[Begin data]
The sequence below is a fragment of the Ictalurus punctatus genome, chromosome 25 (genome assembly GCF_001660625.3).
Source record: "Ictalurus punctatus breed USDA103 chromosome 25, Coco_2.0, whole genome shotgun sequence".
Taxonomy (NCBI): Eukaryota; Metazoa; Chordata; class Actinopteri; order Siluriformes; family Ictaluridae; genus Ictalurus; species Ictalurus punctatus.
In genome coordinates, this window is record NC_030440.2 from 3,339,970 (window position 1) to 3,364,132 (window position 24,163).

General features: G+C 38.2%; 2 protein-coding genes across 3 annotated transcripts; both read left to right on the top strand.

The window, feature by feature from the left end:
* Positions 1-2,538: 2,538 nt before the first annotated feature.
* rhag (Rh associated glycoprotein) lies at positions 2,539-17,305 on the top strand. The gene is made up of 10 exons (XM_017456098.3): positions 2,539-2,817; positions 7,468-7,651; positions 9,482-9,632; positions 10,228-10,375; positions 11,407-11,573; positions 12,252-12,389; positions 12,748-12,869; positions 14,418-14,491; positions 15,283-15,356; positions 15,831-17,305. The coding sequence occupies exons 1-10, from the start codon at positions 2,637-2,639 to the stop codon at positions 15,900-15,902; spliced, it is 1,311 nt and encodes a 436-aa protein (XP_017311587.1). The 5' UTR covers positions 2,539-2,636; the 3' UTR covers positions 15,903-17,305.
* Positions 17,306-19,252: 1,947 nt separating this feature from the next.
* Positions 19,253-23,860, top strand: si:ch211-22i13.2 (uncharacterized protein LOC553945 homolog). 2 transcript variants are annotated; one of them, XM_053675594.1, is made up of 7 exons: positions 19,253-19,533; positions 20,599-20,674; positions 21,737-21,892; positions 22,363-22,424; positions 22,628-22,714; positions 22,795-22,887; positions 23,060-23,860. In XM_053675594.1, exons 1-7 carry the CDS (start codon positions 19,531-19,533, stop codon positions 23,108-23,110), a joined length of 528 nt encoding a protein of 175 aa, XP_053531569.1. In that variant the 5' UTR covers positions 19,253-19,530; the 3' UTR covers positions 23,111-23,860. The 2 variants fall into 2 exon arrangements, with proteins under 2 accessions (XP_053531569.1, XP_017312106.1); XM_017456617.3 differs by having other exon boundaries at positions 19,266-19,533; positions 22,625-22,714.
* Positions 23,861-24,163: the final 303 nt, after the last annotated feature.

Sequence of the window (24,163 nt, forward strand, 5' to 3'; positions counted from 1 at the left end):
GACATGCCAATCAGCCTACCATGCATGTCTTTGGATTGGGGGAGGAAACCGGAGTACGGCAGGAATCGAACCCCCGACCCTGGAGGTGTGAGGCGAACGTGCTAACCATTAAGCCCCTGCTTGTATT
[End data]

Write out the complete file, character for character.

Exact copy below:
The sequence below is a fragment of the Ictalurus punctatus genome, chromosome 25 (genome assembly GCF_001660625.3).
Source record: "Ictalurus punctatus breed USDA103 chromosome 25, Coco_2.0, whole genome shotgun sequence".
Taxonomy (NCBI): Eukaryota; Metazoa; Chordata; class Actinopteri; order Siluriformes; family Ictaluridae; genus Ictalurus; species Ictalurus punctatus.
In genome coordinates, this window is record NC_030440.2 from 3,339,970 (window position 1) to 3,364,132 (window position 24,163).

General features: G+C 38.2%; 2 protein-coding genes across 3 annotated transcripts; both read left to right on the top strand.

The window, feature by feature from the left end:
* Positions 1-2,538: 2,538 nt before the first annotated feature.
* rhag (Rh associated glycoprotein) lies at positions 2,539-17,305 on the top strand. The gene is made up of 10 exons (XM_017456098.3): positions 2,539-2,817; positions 7,468-7,651; positions 9,482-9,632; positions 10,228-10,375; positions 11,407-11,573; positions 12,252-12,389; positions 12,748-12,869; positions 14,418-14,491; positions 15,283-15,356; positions 15,831-17,305. The coding sequence occupies exons 1-10, from the start codon at positions 2,637-2,639 to the stop codon at positions 15,900-15,902; spliced, it is 1,311 nt and encodes a 436-aa protein (XP_017311587.1). The 5' UTR covers positions 2,539-2,636; the 3' UTR covers positions 15,903-17,305.
* Positions 17,306-19,252: 1,947 nt separating this feature from the next.
* Positions 19,253-23,860, top strand: si:ch211-22i13.2 (uncharacterized protein LOC553945 homolog). 2 transcript variants are annotated; one of them, XM_053675594.1, is made up of 7 exons: positions 19,253-19,533; positions 20,599-20,674; positions 21,737-21,892; positions 22,363-22,424; positions 22,628-22,714; positions 22,795-22,887; positions 23,060-23,860. In XM_053675594.1, exons 1-7 carry the CDS (start codon positions 19,531-19,533, stop codon positions 23,108-23,110), a joined length of 528 nt encoding a protein of 175 aa, XP_053531569.1. In that variant the 5' UTR covers positions 19,253-19,530; the 3' UTR covers positions 23,111-23,860. The 2 variants fall into 2 exon arrangements, with proteins under 2 accessions (XP_053531569.1, XP_017312106.1); XM_017456617.3 differs by having other exon boundaries at positions 19,266-19,533; positions 22,625-22,714.
* Positions 23,861-24,163: the final 303 nt, after the last annotated feature.

Sequence of the window (24,163 nt, forward strand, 5' to 3'; positions counted from 1 at the left end):
GACATGCCAATCAGCCTACCATGCATGTCTTTGGATTGGGGGAGGAAACCGGAGTACGGCAGGAATCGAACCCCCGACCCTGGAGGTGTGAGGCGAACGTGCTAACCATTAAGCCCCTGCTTGTATT